Home How Tos Learn How to code With Google Blockly (No Keyboard Required)

Learn How to code With Google Blockly (No Keyboard Required)

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Back in the 80s, home computers users had to use BASIC programming languages to write their own software. It didn’t take long before PCs started arriving with a number of ready-made software, killing programming right away and leaving the job to professionals. This has, since then, had a series of detrimental effects on the computer skills people have nowadays.

To reverse the trend and give people another reason to start coding, Google recently introduced Blockly, a coding program that teaches the different principles of programming without necessarily requiring you to enter any of the programs as a text. You don’t have to type or do anything traditional programmers do. All you have to do, instead, is move different blocks around on-screen and that is it—you’ll be coding the modern way.

Although our guide will only be teaching you about a handful of features in Blockly, we trust and hope that this introduction will inspire you to master the ropes around this program:

How to Use Blockly

Step 1

You can begin by visiting <a href=”https://blockly-demo.appspot.com/static/demos/code/index.html”> Google Blockly Website</a>, where you can start creating your programs. Next, click on “text” then the “Print”—located below. Now for the second time, click on “text,” and then the “ ” block somewhere at the top.

coding1Step 2

Drag the “ ” block towards the “print” block from the right to join them together. Now go ahead and click the space between the “ ” marks and type “hello World!” (Don’t put the quotation marks). You’d have successfully created your first program.

coding2Step 3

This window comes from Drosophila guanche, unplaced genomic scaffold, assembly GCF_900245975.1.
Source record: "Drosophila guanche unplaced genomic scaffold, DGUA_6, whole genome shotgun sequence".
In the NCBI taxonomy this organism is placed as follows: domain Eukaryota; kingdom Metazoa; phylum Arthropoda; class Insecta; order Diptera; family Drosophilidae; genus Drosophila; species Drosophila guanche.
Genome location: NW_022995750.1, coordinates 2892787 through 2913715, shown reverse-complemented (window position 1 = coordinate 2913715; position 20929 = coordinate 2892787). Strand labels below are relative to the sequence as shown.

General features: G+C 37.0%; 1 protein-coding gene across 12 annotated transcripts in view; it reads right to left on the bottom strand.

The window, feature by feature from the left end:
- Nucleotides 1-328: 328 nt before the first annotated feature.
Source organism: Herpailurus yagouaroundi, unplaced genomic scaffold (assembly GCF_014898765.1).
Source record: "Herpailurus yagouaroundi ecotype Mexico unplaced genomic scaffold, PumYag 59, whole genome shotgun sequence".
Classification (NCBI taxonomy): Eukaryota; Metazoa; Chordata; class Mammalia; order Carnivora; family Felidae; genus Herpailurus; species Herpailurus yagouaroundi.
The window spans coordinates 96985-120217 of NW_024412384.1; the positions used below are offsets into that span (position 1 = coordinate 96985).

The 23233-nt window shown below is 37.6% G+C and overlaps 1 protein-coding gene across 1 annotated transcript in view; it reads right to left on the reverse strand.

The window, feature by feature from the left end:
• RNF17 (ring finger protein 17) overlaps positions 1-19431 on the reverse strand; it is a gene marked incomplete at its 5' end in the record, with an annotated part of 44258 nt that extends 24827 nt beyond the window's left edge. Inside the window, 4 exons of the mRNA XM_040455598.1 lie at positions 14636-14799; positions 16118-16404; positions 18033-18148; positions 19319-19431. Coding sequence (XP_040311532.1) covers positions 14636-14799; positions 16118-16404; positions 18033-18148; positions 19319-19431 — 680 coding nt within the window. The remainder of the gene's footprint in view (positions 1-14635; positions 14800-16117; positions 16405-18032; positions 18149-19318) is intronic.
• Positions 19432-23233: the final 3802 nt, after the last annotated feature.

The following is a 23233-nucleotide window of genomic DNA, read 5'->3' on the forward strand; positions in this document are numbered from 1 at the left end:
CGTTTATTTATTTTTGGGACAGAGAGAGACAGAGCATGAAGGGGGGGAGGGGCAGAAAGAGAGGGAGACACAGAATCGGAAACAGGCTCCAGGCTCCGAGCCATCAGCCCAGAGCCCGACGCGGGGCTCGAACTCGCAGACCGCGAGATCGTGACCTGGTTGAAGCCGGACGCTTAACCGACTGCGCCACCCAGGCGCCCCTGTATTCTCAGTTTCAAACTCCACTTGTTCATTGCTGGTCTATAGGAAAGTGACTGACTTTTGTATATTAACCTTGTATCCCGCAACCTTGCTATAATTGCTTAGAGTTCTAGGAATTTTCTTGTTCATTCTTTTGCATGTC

At the top-right corner of your screen, there’s a white triangle enclosed in a red background icon. Click on the triangle, and the program will pronounce “hello world!” This is a good start, but there’s room for doing better. Just click on the bin icon to trash everything and start from scratch.

coding3Step 4

Create something else, but very similar to the program we first had. But this time use the “item” block—beside the variable—instead of the “ ” block. You can try running the block once done. It should say “undefined” since “item” is a variable that we are yet to define.

coding4Step 5

To define the item variable, drag the “ ” block to besort it with the “Send Item To” block—under variables. Now type “Hello World” between the quotation marks to get the program working just like the first one.

coding6Step 6

The above step may appear pointless, but try adjusting the name as shown in the screen shot before running it. The “item” variable will end up greeting you by name. Note; there are a lot variable that you can play with by changing the word “item.”

Step 7

You can try a little bit of arithmetic using the relevant blocks under “math.” Try to create a program and you’ll see that it calculates a correct answer for you. Go ahead and modify it so it can calculate even more complicated sums.

coding8Step 8

In this step we’re going to look at how to generate several results using one program. First we’ll be generating the program shown below using a program concept by the name loop. You should note that everything in the loop carries out all value for the variable i—from 1 to 10. You can run it to print out the 5X table.

Step 9

The next step revolves around creating a loop inside a loop. To do this, just have the program modified as shown. Basically the program uses two different variables, I and J. You can use it to print out the 10X multiplication table—from 1×1 to 10 x 10.

Step 10

The final step involves another common programming feature—deciding on the instructions to execute as per the outcome of comparisons. Here, you’ll have to create a program that you’ll be supplying negative and positive numbers when prompted. Now go ahead and click the * block to add the Else parts and the Else if.

coding10

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